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Chaplin's 100th

By David Sterritt / April 14, 1989



NEW YORK

MOVIEDOM doesn't have an international holiday. If it did, April 16 is surely when it would be observed. That's the 100th anniversary of Charles Chaplin's birth, making this Sunday a day of nostalgia, tribute, and celebration for film lovers around the world. Chaplin's reputation has seen ups and downs since the heyday of his career in the '20s and '30s. When his fellow comedian Buster Keaton had a critical revival some 20 years ago, for instance, many critics took to praising Keaton's ``cinematic'' and ``cerebral'' style over Chaplin's more ``theatrical'' and ``emotional'' approach.

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Chaplin's light has never dimmed much, however, in the eyes of audiences who feel his films represent cinema in its truest and most straightforward form. His 100th anniversary finds his reputation - and his movies - still alive and well on the wide screen.

To mark the Chaplin centennial, I visited a man who's both a recognized Chaplin expert and a hearty Chaplin fan: Charles Silver, supervisor of the Film Study Center at the Museum of Modern Art - and such an enthusiast that he has fantasized about changing his middle name to (you guessed it) Chaplin.

To pay his own Chaplin tribute this year, Mr. Silver has written a thoughtful book called ``Charles Chaplin: An Appreciation,'' lavishly illustrated and handsomely published by the museum. Other centenary activities by the museum include a Chaplin gallery exhibition on view through June 30, and a film retrospective beginning today and ending April 27.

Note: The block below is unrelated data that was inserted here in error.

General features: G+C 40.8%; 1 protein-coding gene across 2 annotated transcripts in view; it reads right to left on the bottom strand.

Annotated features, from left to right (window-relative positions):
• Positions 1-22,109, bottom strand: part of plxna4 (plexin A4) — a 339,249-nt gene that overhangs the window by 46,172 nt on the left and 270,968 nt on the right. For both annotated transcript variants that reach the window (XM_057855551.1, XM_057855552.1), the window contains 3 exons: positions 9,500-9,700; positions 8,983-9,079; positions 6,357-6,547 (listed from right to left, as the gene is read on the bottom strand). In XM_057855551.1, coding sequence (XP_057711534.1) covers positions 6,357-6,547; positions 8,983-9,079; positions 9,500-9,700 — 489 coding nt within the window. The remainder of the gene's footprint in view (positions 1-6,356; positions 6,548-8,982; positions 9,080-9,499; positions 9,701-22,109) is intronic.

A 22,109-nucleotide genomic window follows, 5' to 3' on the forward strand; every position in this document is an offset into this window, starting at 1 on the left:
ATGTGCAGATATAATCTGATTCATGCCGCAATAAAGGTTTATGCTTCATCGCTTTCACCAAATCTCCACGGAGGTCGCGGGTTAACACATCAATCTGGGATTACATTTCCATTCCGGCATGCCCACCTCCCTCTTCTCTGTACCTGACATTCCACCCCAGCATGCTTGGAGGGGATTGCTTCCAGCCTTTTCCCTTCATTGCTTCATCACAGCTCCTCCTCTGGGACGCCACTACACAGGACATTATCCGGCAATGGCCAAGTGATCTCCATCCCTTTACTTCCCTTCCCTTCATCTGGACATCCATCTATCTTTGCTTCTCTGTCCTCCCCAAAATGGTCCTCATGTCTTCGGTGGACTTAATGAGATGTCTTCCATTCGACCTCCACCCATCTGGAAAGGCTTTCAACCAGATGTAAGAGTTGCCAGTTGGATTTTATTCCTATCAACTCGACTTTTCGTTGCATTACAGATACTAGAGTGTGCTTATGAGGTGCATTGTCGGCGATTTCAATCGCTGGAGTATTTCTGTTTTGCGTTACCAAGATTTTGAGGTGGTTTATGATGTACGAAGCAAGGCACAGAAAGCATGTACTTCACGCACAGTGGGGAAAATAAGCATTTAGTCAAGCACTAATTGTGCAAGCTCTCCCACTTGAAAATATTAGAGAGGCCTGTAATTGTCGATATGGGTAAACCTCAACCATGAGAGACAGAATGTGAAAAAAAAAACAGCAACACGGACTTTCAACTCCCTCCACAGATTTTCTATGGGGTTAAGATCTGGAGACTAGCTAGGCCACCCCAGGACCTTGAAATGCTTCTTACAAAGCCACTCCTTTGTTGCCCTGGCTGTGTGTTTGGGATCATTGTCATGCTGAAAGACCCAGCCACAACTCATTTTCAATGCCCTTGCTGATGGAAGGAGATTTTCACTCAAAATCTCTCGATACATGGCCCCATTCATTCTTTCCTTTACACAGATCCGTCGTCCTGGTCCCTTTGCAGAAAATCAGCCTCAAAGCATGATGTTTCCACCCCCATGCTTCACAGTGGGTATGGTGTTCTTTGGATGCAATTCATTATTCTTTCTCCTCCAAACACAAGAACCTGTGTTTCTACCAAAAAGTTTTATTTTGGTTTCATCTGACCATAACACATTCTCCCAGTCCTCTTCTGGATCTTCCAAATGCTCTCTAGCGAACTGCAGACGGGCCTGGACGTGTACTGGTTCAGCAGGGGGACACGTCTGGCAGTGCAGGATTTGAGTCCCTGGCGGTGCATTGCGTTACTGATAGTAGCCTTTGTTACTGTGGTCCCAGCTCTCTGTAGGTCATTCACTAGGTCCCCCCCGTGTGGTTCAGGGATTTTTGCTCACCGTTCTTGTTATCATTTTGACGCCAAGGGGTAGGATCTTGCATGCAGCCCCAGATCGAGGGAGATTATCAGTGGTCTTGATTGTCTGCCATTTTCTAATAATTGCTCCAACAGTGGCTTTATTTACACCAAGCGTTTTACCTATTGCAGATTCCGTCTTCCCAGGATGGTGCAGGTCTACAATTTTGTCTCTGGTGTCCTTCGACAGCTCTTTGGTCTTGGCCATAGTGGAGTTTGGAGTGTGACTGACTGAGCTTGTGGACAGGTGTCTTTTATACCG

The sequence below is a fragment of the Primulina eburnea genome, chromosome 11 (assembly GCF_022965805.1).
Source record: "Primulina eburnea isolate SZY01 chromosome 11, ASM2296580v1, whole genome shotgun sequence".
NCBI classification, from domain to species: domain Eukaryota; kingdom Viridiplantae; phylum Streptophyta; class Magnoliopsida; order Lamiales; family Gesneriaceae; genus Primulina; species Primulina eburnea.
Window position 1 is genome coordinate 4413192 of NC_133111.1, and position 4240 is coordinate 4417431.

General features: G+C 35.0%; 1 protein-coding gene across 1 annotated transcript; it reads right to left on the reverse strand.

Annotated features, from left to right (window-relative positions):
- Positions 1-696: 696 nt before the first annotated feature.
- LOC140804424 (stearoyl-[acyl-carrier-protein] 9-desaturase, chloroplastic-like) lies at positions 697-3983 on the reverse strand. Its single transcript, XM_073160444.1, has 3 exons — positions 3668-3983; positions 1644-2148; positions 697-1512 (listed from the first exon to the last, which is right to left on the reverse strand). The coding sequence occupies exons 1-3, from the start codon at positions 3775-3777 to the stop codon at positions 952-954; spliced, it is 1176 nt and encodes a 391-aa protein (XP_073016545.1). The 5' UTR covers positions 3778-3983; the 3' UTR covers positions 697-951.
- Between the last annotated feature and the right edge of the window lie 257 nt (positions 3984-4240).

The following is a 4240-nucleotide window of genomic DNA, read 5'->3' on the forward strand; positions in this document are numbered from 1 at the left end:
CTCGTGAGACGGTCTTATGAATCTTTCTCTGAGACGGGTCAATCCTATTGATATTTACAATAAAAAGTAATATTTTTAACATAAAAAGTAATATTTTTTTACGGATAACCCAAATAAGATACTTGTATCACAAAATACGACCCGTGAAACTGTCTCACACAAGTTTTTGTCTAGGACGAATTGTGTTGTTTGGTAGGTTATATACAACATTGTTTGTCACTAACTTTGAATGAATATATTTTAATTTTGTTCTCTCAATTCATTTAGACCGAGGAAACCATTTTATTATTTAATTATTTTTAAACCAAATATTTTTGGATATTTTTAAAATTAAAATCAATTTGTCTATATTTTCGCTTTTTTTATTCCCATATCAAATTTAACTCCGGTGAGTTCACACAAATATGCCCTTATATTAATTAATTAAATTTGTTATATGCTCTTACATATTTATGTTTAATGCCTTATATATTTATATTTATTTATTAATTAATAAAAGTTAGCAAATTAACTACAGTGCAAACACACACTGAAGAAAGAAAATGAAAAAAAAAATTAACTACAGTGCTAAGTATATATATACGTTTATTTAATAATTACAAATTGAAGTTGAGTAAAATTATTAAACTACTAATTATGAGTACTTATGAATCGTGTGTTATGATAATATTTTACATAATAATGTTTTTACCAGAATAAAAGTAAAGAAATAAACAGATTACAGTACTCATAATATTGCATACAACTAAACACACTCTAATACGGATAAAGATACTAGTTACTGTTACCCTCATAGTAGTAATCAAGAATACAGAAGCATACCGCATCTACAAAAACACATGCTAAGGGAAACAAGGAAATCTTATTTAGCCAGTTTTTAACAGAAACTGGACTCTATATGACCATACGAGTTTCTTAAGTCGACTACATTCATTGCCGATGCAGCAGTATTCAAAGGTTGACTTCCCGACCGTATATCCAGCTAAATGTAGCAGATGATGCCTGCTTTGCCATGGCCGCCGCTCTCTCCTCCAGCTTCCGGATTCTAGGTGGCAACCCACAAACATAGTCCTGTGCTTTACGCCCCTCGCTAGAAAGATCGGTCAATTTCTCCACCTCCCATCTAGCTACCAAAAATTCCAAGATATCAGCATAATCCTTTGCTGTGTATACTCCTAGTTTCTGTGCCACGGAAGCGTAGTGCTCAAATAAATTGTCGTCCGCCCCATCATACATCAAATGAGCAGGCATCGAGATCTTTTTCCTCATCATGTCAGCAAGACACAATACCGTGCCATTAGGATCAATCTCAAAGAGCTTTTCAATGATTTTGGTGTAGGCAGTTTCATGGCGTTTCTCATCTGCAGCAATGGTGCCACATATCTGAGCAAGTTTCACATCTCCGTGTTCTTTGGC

Silver has felt a special affection for Chaplin since the mid-1960s, when several major Chaplin films were revived in a Manhattan theater after years of neglect. He attributes his love partly to the fact that, in addition to directing his films, Chaplin is ``up there on the screen, as few directors are. So there's a kind of direct communication that's not possible even with other great filmmakers - whom you don't seem to feel as a personal friend, or as someone who's directly speaking to you.''

One of the most striking insights in Silver's book has to do with a tension built into Chaplin's artistic personality: between his love of freedom to the point of anarchy, embodied in his famous Tramp character, and his respect for discipline and control, qualities that were essential to the excellence of his filmmaking.

In the classic ``Modern Times,'' according to Silver, the Tramp was in ``a perpetual state of compromise'' between the opposite poles of orderliness, on one hand, and rejection of all authority, on the other. Chaplin resolved this conflict - or rather, acted it out - in ``The Great Dictator,'' playing both the oppressor (a Hitler caricature) and the oppressed (a harmless Jewish barber) in the same story. He then reunited his split personality in the controversial ``Monsieur Verdoux,'' where he played the most contradictory character of his career: a mass murderer with the mildest and gentlest of manners.

``In his personal life,'' says Silver, discussing this aspect of Chaplin, ``he was not a person who would like taking anyone else's direction, or having any kind of constraints. ... He was, generally speaking, a very free spirit. Yet he exercised a lot of control in his work. He was aware that he was kind of a tyrant in his profession, forcing actors and technicians to do things his way. I'm sure he would not have responded well to being in that position, though. And at some point I think he must have looked at this and found it intriguing.''

Silver's admiration for Chaplin is based not only on his acting and filmmaking, but on a conviction that his art went beyond entertainment and self-expression. ``Chaplin, both on screen and off, was ahead of his time as a social crusader,'' Silver says. ``Comedy is not supposed to `be serious' or `say something.'

``But if you look at `Modern Times,' you see it's one of the major contemporary statements on the depression. `The Great Dictator' was a courageous antifascist movie at a time when antifascist movies weren't being made - before America's entry into the war. `Monsieur Verdoux' deals with the then-incipient arms race, which has come to haunt us over the last 40 years. He was in the forefront of speaking out on important social issues....